Programme aims

The PCert and PDip aim to:

  • enable you to apply appropriate knowledge, skills and attitudes in order to carry out effectively the role of the general pharmacist practitioner within your pharmacy practice base and wider healthcare teams
  • enable you to carry out effective consultations with patients respecting their diverse needs and with regard to confidentiality and consent
  • enable you to identify, prioritise and resolve complex pharmaceutical care issues
  • enable you to apply knowledge of pathophysiology, pharmacology and  the clinical use of drugs and therapeutic guidelines to the treatment of common disease states
  • enable you to access, gather, interpret, critically evaluate and summarise medicines information
  • enable you to monitor the quality of services provided, identify, prioritise and resolve significant medicines management issues and monitor and evaluate outcomes
  • enable you to establish population health needs and apply specialist pharmaceutical knowledge to public health issues.

The MSc aims are to:

  • investigate a topic in depth
  • evaluate current practice or a new service
  • publish research and advance knowledge in pharmacy practice
  • develop skills you require for the RPS Advanced Pharmacy Framework
  • inspire you and others in your workplace to carry out much needed practice research
  • support your future career and perhaps to help you explore new career paths.

Learning outcomes

Knowledge and understanding

You will gain knowledge and understanding of:

  • the organisation and structure of the NHS
  • health policy and its impact on working practices
  • medicines management and its application to individual patient care
  • effective methods of working with patients, health and non-health professionals
  • consultation methods and their applicability to patient care
  • compliance, adherence and concordance`
  • health beliefs: theories and models
  • advantages and limitations of different methods of communication in the context of medicines management
  • ethical issues influencing prescribing decisions
  • an evidence-based approach to drug therapy decisions
  • application of pharmacokinetic and pharmacodynamic principles to individual patient care
  • the use of CPD as a tool for lifelong learning.
  • a systematic approach to the delivery of care to patients with complex needs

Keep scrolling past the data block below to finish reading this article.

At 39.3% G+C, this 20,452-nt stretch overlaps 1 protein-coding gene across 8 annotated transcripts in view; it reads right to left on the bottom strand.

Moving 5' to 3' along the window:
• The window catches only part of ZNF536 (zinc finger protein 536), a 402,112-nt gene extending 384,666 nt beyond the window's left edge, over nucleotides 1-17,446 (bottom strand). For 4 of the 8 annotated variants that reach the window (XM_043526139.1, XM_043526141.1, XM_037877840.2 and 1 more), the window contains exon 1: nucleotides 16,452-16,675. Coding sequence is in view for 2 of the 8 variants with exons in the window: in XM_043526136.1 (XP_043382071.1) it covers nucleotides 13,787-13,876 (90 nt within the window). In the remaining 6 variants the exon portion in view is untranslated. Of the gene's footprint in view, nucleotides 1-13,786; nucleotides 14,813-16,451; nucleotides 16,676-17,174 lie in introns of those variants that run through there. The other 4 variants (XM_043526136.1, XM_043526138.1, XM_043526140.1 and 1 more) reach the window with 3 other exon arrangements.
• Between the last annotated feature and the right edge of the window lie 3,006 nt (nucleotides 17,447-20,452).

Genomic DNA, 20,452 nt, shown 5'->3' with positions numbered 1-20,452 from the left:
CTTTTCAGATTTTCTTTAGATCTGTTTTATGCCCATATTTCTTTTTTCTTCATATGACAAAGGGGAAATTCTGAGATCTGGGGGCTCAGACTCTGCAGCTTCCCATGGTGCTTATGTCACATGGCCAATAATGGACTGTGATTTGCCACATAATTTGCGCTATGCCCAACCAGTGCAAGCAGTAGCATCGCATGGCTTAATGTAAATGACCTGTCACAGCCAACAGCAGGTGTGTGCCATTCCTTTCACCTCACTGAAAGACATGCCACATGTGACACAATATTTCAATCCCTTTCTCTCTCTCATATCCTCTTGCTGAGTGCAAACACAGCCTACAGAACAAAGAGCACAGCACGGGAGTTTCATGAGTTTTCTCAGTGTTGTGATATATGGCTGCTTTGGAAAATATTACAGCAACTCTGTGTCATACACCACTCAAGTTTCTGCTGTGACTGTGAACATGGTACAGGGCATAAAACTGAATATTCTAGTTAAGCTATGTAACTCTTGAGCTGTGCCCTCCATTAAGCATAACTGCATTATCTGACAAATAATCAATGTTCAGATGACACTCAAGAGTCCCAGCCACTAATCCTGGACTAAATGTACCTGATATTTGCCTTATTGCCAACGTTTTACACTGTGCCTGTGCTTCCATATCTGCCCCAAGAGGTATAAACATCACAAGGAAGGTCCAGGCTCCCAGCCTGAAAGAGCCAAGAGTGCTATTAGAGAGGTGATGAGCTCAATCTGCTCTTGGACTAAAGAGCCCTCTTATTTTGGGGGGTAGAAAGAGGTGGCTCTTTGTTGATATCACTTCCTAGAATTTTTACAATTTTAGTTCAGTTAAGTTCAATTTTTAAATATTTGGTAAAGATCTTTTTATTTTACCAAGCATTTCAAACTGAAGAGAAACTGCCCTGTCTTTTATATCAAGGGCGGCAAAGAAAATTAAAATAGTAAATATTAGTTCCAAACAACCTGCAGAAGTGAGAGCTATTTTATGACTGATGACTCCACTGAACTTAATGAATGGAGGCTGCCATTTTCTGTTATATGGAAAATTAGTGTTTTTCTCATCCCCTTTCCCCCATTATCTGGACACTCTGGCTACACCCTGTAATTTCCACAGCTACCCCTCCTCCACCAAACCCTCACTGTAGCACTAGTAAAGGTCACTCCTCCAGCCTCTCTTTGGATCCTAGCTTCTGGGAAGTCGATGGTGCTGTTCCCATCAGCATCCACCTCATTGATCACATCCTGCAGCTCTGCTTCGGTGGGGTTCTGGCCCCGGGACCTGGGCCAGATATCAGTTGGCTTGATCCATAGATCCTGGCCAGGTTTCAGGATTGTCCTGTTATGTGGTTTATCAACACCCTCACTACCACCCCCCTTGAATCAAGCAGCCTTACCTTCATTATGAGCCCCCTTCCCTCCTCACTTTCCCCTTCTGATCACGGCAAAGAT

• a systematic approach to drug and therapy monitoring in patients with complex conditions
  • applied therapeutics
  • a systematic approach to complex queries about medicines use
  • the effective use of complex clinical data sets
  • pharmaceutical public health
  • clinical governance in the context of medicines management
  • the audit as a tool to improve the quality of patient care
  • change management as a tool to improve service provision.

Intellectual skills

You develop intellectual skills in:

  • working independently, efficiently and professionally within current NHS frameworks and the RPSGB code of ethics and professional conduct, managing any conflicting priorities
  • demonstrating appropriate initiative whilst recognising personal and professional limitations
  • communicating clearly, precisely and appropriately with patients and all other healthcare professionals
  • recognising, valuing and use appropriate theories, concepts and principles from a range of disciplines
  • demonstrating the effective application of patient confidentiality and the principles of patient consent
  • retrieving and document information in a clear and structured way
  • carrying out effective consultations with patients and carers to encourage compliance
  • accepting responsibility for your own actions and for the care of patients assigned to your care
  • undertaking a structured approach to problem solving, forming an appropriate judgement even in the absence of complete data
  • reviewing, evaluating critically and synthesising sources of information and research methodologies cited in published literature to support the care of individual patients
  • accepting responsibility for your own lifelong learning and continuing professional development